jon: a me r move he says makes the president look weak and will diminish u.s. prestige in the world. monica crowley, what do you think about what professor maurice si had to say? >> i agree with his assessment. president obama's made a hash of syrian policy if you could even call it a policy, and the objective of his speech this
week was essentially to try to clarify what he meant so not just the mesh people and the -- american people and the congress understood what he meant, but so that our adversaries would understand as well. instead, instead of clarifying and building support, his speech actually had the opposite effect. when you look at poll numbers now among the american people, about 70% do not want to see a military strike against syria. when you look at congress, it's more deeply divided than ever and, in fact, you have more and more members of congress now commit today a no vote on a syria strike, and internationally he is absolutely right, our prestige -- which was already at a low ebb -- is now even worse, in worse position than ever before, and the piece of evidence of that is vladimir putin's essay yesterday in the "new york times." jon: i was struck when i saw that essay by the opening line. he wrote: recent events surrounding syria have prompted me to speak directly to the american people and their political leaders. it is important to do so at a time of insufficient communication between our societies.
isn't that a dig at the fact that the president canceled that summit over the edward snowden affair? >> well, i'll tell you one thing, president nixon used to say that during the cold war the problem between the united states and the soviet union wasn't that we didn't understand each other or didn't communicate, it was that we understood each other very well, and our systems were so incredibly different that there was no reconciling the two ideologies and national interests. and in this case it's the same thing, jon. the russians know exactly where obama is coming from. they have run circles around him since he became president, and certainly this last episode has allowed vladimir putin to run the entire board on syria. jon: so now vladimir putin rides into the rescue and looks like the world leader who has a grasp of affairs and with his say so can make the syrians give up their weapons -- >> the peacemaker. jon: -- calm down the middle east -- >> yeah. jon: -- and throw cold water on a raging fire.
>> what about the irony that the old, top kgb guy is now perceived as peacemaker, right? the russians have been shut out of the middle east since the 1970 rs thanks to president nixon. barack obama's incredible incompetence on syria has allowed the russians another foothold into the region and positions vladimir putin as dominant player in the region. so now they are running the show not just in syria, but with the iranians who they're also arming, they've helped the iranians with tear nuclear weapons program, they will continue to do that. so now the russians are essentially running the global chessboard because the american commander in chief has checked out. jon: so you think putin is schooling this president on, well, on world affairs? >> well, in ways. and, in fact, that op-ed in "the new york times," essentially, putin is controlling america right now. our influence, our power and our prestige is an ined criminal my -- incredibly low ebb,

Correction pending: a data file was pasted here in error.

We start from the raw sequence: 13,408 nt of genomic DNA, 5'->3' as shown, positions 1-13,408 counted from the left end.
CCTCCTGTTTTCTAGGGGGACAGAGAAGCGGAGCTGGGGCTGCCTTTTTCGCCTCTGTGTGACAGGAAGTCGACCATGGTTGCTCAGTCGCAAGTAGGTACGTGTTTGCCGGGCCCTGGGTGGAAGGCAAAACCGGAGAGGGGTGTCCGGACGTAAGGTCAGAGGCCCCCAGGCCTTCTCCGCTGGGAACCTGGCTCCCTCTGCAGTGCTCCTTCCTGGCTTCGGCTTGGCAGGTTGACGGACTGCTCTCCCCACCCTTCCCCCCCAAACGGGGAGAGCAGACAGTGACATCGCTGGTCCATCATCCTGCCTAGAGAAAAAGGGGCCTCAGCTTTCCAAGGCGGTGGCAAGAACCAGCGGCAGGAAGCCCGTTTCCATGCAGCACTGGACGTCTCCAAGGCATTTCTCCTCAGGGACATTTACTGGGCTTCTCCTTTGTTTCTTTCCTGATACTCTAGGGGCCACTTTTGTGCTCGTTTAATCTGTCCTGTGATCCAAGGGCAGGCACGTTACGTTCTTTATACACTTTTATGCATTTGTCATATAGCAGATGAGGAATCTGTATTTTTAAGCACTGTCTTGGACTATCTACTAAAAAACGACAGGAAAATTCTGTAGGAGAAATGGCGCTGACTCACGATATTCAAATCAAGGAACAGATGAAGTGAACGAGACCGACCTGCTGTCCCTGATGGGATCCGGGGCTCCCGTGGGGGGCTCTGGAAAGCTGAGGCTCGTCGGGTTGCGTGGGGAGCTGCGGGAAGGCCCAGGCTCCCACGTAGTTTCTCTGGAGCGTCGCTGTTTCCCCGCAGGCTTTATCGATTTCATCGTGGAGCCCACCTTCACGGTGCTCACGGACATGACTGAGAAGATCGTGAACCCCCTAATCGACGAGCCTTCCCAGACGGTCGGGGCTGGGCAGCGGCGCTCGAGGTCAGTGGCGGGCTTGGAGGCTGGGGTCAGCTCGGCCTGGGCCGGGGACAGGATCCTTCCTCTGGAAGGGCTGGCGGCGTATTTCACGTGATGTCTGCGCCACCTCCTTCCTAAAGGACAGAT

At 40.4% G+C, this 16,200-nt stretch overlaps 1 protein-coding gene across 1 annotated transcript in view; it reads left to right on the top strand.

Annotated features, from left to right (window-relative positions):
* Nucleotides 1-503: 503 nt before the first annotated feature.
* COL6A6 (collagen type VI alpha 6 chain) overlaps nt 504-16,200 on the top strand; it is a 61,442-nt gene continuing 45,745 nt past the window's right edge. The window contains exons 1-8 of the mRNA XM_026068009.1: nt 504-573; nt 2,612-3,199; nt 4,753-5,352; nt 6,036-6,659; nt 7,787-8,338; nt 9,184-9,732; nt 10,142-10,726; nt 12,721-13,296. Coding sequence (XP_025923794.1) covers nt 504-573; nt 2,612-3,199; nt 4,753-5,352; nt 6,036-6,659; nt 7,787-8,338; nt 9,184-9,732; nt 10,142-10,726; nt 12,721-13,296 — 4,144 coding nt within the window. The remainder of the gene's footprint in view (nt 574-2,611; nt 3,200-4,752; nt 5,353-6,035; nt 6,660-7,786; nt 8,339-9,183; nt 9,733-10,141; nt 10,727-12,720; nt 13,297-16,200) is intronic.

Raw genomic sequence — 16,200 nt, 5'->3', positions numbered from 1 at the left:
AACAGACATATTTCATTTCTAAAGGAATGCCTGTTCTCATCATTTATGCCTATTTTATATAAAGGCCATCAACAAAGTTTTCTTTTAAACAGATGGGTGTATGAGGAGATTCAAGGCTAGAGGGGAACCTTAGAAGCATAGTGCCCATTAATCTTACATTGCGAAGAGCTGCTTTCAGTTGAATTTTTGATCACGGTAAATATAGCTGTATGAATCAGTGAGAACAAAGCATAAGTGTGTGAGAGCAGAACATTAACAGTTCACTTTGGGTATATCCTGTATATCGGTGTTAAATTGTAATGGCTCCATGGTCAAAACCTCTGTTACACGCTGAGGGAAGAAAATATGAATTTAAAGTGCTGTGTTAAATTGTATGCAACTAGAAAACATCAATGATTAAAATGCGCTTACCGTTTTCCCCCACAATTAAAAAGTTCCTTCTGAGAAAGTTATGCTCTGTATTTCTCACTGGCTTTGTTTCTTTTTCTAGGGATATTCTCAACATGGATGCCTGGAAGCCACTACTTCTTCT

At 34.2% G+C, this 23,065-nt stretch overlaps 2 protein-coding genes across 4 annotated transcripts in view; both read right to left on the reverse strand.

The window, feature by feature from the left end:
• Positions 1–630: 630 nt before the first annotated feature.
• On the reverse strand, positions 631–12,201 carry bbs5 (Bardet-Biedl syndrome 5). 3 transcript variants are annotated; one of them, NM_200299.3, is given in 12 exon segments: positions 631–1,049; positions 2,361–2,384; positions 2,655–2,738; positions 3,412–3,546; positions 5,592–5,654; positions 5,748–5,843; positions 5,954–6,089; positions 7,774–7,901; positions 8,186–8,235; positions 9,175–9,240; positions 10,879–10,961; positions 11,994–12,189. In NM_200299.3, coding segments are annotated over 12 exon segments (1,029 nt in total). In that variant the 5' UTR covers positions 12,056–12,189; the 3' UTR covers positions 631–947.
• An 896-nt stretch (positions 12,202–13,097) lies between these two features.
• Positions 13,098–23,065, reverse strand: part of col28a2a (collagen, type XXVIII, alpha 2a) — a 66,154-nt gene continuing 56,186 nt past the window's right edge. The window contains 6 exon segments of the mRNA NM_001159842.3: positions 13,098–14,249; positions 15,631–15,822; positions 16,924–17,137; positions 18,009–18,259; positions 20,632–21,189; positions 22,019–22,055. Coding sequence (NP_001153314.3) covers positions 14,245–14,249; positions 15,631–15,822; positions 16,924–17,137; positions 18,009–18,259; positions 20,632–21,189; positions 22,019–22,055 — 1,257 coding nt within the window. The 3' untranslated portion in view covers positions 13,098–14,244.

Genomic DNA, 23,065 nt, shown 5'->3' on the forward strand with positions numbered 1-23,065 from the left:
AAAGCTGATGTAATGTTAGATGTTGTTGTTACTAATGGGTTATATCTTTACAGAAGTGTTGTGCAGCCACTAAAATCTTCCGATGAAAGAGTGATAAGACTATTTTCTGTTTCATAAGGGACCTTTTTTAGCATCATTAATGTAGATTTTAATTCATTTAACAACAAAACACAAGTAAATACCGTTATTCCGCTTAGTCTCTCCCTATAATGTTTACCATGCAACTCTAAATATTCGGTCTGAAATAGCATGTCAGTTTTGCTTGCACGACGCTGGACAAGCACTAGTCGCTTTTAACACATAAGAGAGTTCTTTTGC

probably worse off than we were under jimmy carter, and that's saying something. jon: and americans' satisfaction with the president's handling of the syrian crisis -- >> and remember after the assassination of usama bin laden, that was barack obama's one sort of shining point among polls. people didn't approve of his handling of the economy, foreign policy was it for him and now even that's sliding. jon: monica crowley, thank you. >> pleasure. jenna: fox news obtaining classified fbi documents that suggests the government tried to recruit american-born radical cleric app war al-awlaki as an aid in the war on terror. the full story, the details next on that. plus, you were talking a little bit about the politics surrounding what's happening with syria. there's also this question, how will the united states work out a deal to disarm syria's chemical weapons? we're hearing about some movements overseas. we'll bring you those headlines. we'll also is ask ask the question if a deal is reached, at what cost to u.s. credibility
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different story than what we've been told about al-awlaki in the past. why are we just learning about this now? >> reporter: sure seems to be a very, very different story, jenna. these documents obtained by judicial watch through a freedom of information request, before anwar al-awlaki was killed in the missile strike in yemen they had numerous contacts. protected him in some ways and surveiled him i should say for years. >> tracking him through washington, d.c.'s metro system to the front doors of the pentagon where they broke off the surveillance and he went in and had a high-level meeting with pentagon officials there. >> reporter: that meeting occurred just months after the 9/11 attack on the pentagon. hard to believe, but high-level pentagon firms listened to a speech by anwar al-awlaki about muslim outreach at the pentagon even as al-awlaki was under surveillance by the fbi and imam at a mosque in fall's church, virginia, some analysts